But let us assume for a moment that the words in 1 Cor. 14:34-35 are Paul's original words, and that he is instructing women to keep silent. How then should we interpret what he says?
Again, we would have to wonder why Paul was making a blanket command for women to keep completely quiet in church gatherings when he said in the same letter that they can pray and prophesy in church gatherings.
Moreover, surely Paul was aware of the many biblical instances we've already considered of God using women to speak His word publicly, even to men. Why would he completely silence those whom God has often anointed to speak?
Surely common sense dictates that Paul could not have meant for women to be completely silent whenever the church gathered. Keep in mind that the early church gathered in homes and shared common meals. Are we to think that the women said absolutely nothing from the time they entered the house to the time they left? That they didn't speak while they prepared or ate the common meal? That they said nothing to their children the entire time? Such a thought seems absurd.
If where 'two or three are gathered" in Jesus' name He is among them (see Matt. 18:20), thus certainly constituting a church gathering, when two women come together in Jesus' name, must they not speak to one another?
No, if 1 Corinthians 14:34-35 is indeed Paul's instruction, he was simply addressing a small problem of order in the churches. Some women were out of order in some way in regard to asking questions. Paul did not mean for women to be completely silent for the entire meeting any more than he, when giving similar instructions a few verses earlier to prophets, intended for them to remain silent for the entire meeting:
But if a revelation is made to another [prophet] who is seated, let the first keep silent (1 Cor. 14:30; emphasis added).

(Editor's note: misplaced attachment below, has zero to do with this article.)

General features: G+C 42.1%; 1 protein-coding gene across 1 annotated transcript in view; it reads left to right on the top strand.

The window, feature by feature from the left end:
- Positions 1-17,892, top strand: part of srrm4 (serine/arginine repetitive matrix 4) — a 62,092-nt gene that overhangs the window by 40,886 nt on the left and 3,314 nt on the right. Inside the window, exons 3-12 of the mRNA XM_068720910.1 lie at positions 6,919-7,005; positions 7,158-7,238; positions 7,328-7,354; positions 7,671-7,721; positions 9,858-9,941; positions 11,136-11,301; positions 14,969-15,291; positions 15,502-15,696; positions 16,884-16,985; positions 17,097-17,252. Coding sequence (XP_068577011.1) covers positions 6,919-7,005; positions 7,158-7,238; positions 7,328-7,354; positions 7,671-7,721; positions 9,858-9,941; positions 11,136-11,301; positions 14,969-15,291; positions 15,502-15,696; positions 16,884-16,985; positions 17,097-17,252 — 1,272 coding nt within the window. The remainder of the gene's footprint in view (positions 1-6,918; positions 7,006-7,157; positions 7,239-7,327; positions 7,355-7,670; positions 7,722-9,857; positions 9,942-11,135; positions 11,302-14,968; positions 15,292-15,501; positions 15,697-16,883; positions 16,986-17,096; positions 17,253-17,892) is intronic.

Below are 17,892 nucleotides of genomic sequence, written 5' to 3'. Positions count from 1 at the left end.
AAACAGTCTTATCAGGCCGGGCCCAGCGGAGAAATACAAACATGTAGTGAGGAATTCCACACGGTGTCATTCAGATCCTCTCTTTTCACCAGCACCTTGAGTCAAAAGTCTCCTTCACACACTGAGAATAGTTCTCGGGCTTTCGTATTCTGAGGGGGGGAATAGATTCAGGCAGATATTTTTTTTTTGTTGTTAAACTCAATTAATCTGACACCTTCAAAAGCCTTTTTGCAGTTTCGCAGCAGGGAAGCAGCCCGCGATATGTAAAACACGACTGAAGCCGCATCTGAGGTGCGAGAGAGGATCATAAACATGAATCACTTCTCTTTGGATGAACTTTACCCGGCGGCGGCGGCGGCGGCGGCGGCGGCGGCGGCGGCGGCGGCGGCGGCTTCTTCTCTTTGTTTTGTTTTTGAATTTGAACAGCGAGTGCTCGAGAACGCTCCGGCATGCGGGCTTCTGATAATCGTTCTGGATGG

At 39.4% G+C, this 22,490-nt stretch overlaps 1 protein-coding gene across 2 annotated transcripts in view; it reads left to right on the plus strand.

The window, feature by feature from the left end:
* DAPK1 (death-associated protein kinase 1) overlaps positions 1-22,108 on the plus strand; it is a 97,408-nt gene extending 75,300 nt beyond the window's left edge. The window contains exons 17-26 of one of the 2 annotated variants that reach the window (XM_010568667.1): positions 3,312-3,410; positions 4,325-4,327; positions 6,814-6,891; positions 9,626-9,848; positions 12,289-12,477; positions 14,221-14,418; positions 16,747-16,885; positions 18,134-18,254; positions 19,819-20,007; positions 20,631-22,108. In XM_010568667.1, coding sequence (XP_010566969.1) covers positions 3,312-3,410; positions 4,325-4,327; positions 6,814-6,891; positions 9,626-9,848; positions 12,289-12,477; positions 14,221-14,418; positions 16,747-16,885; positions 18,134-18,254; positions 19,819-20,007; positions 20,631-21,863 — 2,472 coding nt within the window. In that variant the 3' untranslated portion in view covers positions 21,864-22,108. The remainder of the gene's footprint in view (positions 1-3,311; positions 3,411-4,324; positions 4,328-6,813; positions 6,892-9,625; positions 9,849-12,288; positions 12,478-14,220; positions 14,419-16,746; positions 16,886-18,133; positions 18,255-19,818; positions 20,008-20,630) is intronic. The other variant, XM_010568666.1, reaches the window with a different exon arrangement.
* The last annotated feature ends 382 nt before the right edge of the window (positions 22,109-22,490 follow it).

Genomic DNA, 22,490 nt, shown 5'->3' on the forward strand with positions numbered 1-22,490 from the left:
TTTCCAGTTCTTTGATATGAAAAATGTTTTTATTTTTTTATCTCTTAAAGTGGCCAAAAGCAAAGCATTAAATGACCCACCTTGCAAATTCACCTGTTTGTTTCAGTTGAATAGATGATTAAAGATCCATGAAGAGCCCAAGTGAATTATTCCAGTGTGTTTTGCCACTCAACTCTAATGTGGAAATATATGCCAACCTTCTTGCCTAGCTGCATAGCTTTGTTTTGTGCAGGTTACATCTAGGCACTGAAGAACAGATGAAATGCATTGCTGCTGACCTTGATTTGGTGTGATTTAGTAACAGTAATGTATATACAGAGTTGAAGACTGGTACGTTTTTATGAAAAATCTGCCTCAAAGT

In this case, the words 'keep silent" mean 'temporarily refrain from speaking."
Paul also instructed those who spoke in tongues to remain silent if there was no interpreter in the gathering:
But if there is no interpreter, let him keep silent in the church; and let him speak to himself and to God (1 Cor. 14:28; emphasis added).
Was Paul instructing such people to be completely silent during the entire meeting? No, he was only telling them to be silent in respect to their speaking in tongues when there was no interpreter. Note that Paul told them to 'keep silent in the church," the same instruction he gave to women in 1 Cor. 14:34-35. So why should we interpret Paul's words to women to keep silent in the church to mean 'keep silent for the entire meeting," and then interpret his words to out-of-order tongue-talkers to mean 'refrain from speaking during specific moments in the meeting"?
Finally, note that Paul was not addressing all women in the passage under consideration. His words have application only to married women, because they are instructed to 'ask their own husbands at home" if they have questions. Perhaps part or all of the problem was that married women were asking questions of other men besides their own husbands. Such a scenario could certainly be considered inappropriate, and could reveal some degree of disrespect and lack of submission to their own husbands. If that was the problem Paul was addressing, that could be why he bases his argument on the fact that women should be submissive (obviously to their husbands), as the Law revealed in many ways from the earliest pages of Genesis (see 1 Cor. 14:34).
In summary, if Paul is indeed giving instruction regarding women keeping silent in 1 Corinthians 14:34-35, he is only telling married women to keep quiet in regard to asking questions at inappropriate times or in a way that was disrespectful to their husbands. Otherwise, they may prophesy, pray and speak.
 It should be noted that, in the original Greek, there were no different words for women and wife, or man and husband. Thus we must determine from context if the writer is speaking of men and women, or husbands and wives. In the passage under consideration, Paul is speaking to wives, as only they could ask their husbands anything at home.
|Read the previous article in this series,
The Problem Passages
This article is an excerpt from the book, The Disciple-Making Minister. The actual book itself may be ordered by visiting our online store. To view our copyright policy, click here. © 2013 by David Servant